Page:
Practice size does matter

January 1, 2006

Ob/gyn practices across the country are learning that consolidation into bigger practices may just be the key to negotiating better contracts with managed-care companies and underwriting expensive equipment. At least that's what a few ob/gyn practices have found.

Ob/gyn practices across the country are learning that consolidation into bigger practices may just be the key to negotiating better contracts with managed-care companies and underwriting expensive equipment. At least that's what a few ob/gyn practices have found.

New Jersey-based Lifeline Medical Associates, an ob/gyn practice, has grown 250% over about 6 years and is now one of the biggest physician-owned medical groups in the country. "We've grown big enough that (managed-care companies) have taken us seriously. They know that losing a big panel of doctors is not in their interest. The bottom line is that size, a good business plan, and the right physicians give us a lot of clout in the marketplace," John Feltz, a physician and president and CEO of Lifeline, told Modern Healthcare (10/24/05).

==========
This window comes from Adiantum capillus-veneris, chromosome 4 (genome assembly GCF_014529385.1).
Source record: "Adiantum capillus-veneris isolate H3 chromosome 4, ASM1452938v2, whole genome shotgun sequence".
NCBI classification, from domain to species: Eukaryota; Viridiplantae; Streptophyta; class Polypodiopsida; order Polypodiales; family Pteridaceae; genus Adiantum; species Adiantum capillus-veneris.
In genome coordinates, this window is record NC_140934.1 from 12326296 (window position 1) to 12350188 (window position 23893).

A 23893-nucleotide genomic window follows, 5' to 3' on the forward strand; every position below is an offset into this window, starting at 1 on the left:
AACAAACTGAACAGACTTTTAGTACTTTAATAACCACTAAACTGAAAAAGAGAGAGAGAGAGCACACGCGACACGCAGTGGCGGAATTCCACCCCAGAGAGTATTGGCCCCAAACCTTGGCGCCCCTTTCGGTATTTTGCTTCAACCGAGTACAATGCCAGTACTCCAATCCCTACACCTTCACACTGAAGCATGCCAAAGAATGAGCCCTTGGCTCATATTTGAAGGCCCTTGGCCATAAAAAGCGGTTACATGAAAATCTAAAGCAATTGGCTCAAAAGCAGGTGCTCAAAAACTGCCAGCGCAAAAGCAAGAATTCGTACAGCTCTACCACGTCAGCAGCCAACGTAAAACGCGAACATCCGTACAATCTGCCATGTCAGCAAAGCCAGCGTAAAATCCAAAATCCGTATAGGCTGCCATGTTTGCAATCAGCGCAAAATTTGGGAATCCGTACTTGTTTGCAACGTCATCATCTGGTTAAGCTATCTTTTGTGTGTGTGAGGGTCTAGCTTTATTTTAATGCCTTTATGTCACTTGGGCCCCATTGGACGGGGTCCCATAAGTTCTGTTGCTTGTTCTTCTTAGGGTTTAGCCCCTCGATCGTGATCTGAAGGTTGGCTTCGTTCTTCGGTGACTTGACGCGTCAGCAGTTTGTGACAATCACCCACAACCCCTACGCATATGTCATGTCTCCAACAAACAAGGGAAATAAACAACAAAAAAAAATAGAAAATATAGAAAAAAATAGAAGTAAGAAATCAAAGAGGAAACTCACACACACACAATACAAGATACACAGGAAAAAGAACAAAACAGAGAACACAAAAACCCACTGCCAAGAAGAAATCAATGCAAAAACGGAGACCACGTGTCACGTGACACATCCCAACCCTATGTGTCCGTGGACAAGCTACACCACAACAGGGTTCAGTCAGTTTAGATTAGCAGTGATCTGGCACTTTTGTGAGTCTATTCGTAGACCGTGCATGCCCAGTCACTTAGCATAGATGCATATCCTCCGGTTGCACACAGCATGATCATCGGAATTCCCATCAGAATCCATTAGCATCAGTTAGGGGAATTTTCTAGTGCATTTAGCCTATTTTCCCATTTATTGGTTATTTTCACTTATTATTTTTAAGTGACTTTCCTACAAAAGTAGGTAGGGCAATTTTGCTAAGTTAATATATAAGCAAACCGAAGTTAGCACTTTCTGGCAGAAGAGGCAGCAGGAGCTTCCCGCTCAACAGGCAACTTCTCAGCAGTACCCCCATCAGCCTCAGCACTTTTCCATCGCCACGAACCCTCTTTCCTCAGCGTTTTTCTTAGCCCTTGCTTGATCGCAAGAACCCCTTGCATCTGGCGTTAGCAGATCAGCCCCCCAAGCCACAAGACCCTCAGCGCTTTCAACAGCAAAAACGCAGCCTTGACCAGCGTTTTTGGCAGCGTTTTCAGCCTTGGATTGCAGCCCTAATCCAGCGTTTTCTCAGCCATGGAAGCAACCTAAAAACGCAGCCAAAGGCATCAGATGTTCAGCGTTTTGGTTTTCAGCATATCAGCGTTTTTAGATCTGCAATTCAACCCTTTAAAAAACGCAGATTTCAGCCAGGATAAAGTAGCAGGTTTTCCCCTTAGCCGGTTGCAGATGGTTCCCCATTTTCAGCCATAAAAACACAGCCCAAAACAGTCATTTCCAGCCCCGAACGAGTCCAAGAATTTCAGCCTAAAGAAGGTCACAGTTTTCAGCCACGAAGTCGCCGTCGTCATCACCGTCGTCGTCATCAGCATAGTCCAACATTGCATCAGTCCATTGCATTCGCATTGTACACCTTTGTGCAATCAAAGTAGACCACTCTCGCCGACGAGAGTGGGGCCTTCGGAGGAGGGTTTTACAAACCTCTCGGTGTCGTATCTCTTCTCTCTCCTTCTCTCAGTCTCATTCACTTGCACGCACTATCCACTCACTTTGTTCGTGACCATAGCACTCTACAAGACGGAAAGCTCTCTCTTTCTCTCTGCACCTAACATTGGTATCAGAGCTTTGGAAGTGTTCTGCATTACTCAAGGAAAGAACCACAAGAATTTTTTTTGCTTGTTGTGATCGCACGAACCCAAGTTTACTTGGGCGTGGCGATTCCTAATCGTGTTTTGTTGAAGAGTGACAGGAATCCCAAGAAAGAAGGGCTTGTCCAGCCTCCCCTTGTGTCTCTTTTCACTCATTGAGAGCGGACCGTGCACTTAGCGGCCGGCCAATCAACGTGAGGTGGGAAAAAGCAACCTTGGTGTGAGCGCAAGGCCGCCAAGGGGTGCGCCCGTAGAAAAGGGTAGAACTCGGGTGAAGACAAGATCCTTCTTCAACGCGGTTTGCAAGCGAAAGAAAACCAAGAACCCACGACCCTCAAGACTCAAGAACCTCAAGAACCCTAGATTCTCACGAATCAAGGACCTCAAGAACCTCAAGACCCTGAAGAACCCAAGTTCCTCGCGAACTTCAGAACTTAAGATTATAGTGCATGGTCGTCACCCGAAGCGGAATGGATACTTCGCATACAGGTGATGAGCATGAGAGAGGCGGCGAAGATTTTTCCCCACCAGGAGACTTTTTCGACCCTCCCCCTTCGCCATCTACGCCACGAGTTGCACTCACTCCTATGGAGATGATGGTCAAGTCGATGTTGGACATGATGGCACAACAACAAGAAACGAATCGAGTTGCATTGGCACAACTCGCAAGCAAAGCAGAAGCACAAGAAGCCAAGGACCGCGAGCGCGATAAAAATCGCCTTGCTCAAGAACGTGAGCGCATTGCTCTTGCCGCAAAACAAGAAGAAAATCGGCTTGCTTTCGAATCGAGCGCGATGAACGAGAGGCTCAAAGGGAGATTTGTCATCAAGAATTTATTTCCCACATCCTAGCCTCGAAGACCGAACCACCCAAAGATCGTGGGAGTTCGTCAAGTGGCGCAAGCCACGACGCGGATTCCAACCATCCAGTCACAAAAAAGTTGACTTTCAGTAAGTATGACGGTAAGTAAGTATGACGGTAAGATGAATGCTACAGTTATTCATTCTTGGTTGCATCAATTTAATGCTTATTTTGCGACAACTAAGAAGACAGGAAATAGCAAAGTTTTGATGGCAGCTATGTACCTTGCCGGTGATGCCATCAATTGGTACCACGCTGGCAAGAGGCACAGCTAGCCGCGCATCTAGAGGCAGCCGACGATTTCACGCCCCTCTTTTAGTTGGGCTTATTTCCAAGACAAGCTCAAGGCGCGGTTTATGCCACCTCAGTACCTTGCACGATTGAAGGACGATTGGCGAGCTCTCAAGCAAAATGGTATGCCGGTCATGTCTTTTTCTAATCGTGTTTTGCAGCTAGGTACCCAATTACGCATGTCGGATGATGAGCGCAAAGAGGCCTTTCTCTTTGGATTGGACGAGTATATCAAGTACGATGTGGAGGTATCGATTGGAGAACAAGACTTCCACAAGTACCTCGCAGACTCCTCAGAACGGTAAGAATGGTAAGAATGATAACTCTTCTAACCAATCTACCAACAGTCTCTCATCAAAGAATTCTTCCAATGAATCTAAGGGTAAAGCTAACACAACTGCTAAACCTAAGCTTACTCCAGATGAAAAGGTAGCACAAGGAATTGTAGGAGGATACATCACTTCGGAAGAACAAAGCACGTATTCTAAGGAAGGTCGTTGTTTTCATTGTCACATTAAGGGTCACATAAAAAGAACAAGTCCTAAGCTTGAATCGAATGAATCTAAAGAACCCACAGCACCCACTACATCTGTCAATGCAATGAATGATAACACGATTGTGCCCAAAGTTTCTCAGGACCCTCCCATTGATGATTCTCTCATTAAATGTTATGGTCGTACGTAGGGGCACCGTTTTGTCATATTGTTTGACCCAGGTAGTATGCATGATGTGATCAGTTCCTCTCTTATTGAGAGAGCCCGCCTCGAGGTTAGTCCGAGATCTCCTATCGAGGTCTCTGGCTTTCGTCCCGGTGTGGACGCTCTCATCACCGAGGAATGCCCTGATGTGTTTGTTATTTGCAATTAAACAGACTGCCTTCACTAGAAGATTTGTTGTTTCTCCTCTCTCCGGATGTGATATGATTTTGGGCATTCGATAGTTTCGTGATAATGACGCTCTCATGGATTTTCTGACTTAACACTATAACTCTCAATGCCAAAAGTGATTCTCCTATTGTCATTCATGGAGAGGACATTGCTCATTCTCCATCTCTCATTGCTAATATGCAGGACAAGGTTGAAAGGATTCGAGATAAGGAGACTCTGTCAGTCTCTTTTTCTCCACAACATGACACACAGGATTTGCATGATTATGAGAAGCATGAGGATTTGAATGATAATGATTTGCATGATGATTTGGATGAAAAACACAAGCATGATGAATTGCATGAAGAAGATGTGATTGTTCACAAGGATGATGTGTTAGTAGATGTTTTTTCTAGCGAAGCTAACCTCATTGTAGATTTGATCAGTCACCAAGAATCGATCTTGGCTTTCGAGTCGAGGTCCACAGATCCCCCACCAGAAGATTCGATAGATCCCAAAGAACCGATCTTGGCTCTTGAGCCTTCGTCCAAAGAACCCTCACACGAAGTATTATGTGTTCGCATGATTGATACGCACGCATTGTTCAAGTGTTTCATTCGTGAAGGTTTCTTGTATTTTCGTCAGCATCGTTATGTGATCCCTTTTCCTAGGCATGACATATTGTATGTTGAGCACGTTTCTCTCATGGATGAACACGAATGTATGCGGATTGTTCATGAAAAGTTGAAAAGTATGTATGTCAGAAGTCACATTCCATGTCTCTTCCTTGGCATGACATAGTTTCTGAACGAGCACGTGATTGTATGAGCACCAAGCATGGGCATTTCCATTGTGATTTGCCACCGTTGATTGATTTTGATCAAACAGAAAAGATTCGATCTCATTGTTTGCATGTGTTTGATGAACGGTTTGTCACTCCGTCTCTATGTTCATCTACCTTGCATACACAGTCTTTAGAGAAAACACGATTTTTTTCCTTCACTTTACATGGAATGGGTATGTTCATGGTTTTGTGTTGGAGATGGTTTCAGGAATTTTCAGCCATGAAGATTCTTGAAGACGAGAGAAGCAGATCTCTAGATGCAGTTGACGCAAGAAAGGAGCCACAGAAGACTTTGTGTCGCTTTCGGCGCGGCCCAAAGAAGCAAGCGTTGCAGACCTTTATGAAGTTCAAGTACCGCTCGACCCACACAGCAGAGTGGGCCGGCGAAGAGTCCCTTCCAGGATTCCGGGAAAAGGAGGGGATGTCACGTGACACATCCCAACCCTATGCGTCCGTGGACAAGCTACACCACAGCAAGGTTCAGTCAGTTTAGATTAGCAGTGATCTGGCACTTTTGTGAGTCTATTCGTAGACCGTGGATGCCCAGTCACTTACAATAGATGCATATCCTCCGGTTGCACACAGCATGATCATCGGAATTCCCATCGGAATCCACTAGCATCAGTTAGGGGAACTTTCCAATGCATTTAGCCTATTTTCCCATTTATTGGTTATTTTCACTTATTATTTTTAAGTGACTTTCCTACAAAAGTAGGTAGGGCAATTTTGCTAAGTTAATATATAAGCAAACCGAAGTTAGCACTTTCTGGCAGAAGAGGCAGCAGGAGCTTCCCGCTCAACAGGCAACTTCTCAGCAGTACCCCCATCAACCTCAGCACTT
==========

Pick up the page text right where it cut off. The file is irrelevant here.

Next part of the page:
North Carolina-based Women's Care, an ob/gyn practice, is also undergoing continuing consolidation and has reaped the benefits of being bigger. Among the rewards: An increase in reimbursement rates from insurers by about 15% and
"more manageable" malpractice insurance premiums. The long-term benefits also include lower overall costs and better payment rates-which have freed up the cash to purchase big-ticket items like electronic medical record systems.

The result of these more powerful ob/gyn practices could mean less revenue to hospitals, as health plans allocate their pool of reimbursement funds to medical practices that use their size as leverage. Additionally, the growth could mean a shift in services from hospitals to doctors' offices. Already many physicians perform procedures in offices that were once confined within the walls of hospitals. This trend could result in cost savings for managed-care companies and an increase to the bottom line of physicians' practices.